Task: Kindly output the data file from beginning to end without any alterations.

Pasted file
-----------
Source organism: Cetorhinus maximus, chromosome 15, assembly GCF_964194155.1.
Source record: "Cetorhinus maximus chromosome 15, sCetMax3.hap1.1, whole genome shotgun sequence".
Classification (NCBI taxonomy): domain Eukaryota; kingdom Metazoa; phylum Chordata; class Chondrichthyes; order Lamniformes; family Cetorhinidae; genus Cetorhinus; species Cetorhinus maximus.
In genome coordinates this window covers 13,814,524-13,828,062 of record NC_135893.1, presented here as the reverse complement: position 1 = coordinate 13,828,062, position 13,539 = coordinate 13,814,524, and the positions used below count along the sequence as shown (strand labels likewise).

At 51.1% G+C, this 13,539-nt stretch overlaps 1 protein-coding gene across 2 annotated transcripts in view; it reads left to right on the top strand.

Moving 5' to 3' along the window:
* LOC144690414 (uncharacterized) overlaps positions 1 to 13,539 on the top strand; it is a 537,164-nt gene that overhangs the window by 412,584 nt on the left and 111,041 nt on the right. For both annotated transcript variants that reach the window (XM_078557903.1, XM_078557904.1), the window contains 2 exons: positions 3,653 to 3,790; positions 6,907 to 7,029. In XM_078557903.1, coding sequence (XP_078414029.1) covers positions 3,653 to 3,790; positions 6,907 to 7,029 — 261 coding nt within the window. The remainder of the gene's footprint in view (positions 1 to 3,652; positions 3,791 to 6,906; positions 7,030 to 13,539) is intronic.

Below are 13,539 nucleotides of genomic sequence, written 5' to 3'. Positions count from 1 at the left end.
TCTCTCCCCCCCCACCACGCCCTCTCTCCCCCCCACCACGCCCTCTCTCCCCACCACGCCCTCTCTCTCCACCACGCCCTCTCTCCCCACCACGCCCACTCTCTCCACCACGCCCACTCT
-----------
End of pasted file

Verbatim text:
Source organism: Cetorhinus maximus, chromosome 15, assembly GCF_964194155.1.
Source record: "Cetorhinus maximus chromosome 15, sCetMax3.hap1.1, whole genome shotgun sequence".
Classification (NCBI taxonomy): domain Eukaryota; kingdom Metazoa; phylum Chordata; class Chondrichthyes; order Lamniformes; family Cetorhinidae; genus Cetorhinus; species Cetorhinus maximus.
In genome coordinates this window covers 13,814,524-13,828,062 of record NC_135893.1, presented here as the reverse complement: position 1 = coordinate 13,828,062, position 13,539 = coordinate 13,814,524, and the positions used below count along the sequence as shown (strand labels likewise).

At 51.1% G+C, this 13,539-nt stretch overlaps 1 protein-coding gene across 2 annotated transcripts in view; it reads left to right on the top strand.

Moving 5' to 3' along the window:
* LOC144690414 (uncharacterized) overlaps positions 1 to 13,539 on the top strand; it is a 537,164-nt gene that overhangs the window by 412,584 nt on the left and 111,041 nt on the right. For both annotated transcript variants that reach the window (XM_078557903.1, XM_078557904.1), the window contains 2 exons: positions 3,653 to 3,790; positions 6,907 to 7,029. In XM_078557903.1, coding sequence (XP_078414029.1) covers positions 3,653 to 3,790; positions 6,907 to 7,029 — 261 coding nt within the window. The remainder of the gene's footprint in view (positions 1 to 3,652; positions 3,791 to 6,906; positions 7,030 to 13,539) is intronic.

Below are 13,539 nucleotides of genomic sequence, written 5' to 3'. Positions count from 1 at the left end.
TCTCTCCCCCCCCACCACGCCCTCTCTCCCCCCCACCACGCCCTCTCTCCCCACCACGCCCTCTCTCTCCACCACGCCCTCTCTCCCCACCACGCCCACTCTCTCCACCACGCCCACTCT